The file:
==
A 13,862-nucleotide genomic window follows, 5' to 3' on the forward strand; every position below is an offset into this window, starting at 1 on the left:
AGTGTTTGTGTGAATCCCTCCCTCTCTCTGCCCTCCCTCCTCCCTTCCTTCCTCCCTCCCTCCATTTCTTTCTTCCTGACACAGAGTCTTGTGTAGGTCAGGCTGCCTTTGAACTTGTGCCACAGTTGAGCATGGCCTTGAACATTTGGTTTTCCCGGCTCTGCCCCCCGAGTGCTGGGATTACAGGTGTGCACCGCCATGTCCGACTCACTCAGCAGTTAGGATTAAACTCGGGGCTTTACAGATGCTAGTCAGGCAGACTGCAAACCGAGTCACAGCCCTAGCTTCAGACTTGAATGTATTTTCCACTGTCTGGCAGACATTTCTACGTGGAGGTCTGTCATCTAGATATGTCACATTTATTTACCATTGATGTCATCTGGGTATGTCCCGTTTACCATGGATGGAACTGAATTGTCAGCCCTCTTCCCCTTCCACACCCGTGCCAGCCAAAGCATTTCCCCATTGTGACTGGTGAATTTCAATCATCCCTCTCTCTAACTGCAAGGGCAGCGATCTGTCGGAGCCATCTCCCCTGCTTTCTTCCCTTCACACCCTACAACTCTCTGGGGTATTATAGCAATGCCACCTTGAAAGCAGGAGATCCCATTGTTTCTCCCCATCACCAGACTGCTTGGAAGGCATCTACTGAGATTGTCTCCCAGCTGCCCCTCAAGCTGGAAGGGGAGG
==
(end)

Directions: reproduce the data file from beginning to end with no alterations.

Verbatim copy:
A 13,862-nucleotide genomic window follows, 5' to 3' on the forward strand; every position below is an offset into this window, starting at 1 on the left:
AGTGTTTGTGTGAATCCCTCCCTCTCTCTGCCCTCCCTCCTCCCTTCCTTCCTCCCTCCCTCCATTTCTTTCTTCCTGACACAGAGTCTTGTGTAGGTCAGGCTGCCTTTGAACTTGTGCCACAGTTGAGCATGGCCTTGAACATTTGGTTTTCCCGGCTCTGCCCCCCGAGTGCTGGGATTACAGGTGTGCACCGCCATGTCCGACTCACTCAGCAGTTAGGATTAAACTCGGGGCTTTACAGATGCTAGTCAGGCAGACTGCAAACCGAGTCACAGCCCTAGCTTCAGACTTGAATGTATTTTCCACTGTCTGGCAGACATTTCTACGTGGAGGTCTGTCATCTAGATATGTCACATTTATTTACCATTGATGTCATCTGGGTATGTCCCGTTTACCATGGATGGAACTGAATTGTCAGCCCTCTTCCCCTTCCACACCCGTGCCAGCCAAAGCATTTCCCCATTGTGACTGGTGAATTTCAATCATCCCTCTCTCTAACTGCAAGGGCAGCGATCTGTCGGAGCCATCTCCCCTGCTTTCTTCCCTTCACACCCTACAACTCTCTGGGGTATTATAGCAATGCCACCTTGAAAGCAGGAGATCCCATTGTTTCTCCCCATCACCAGACTGCTTGGAAGGCATCTACTGAGATTGTCTCCCAGCTGCCCCTCAAGCTGGAAGGGGAGG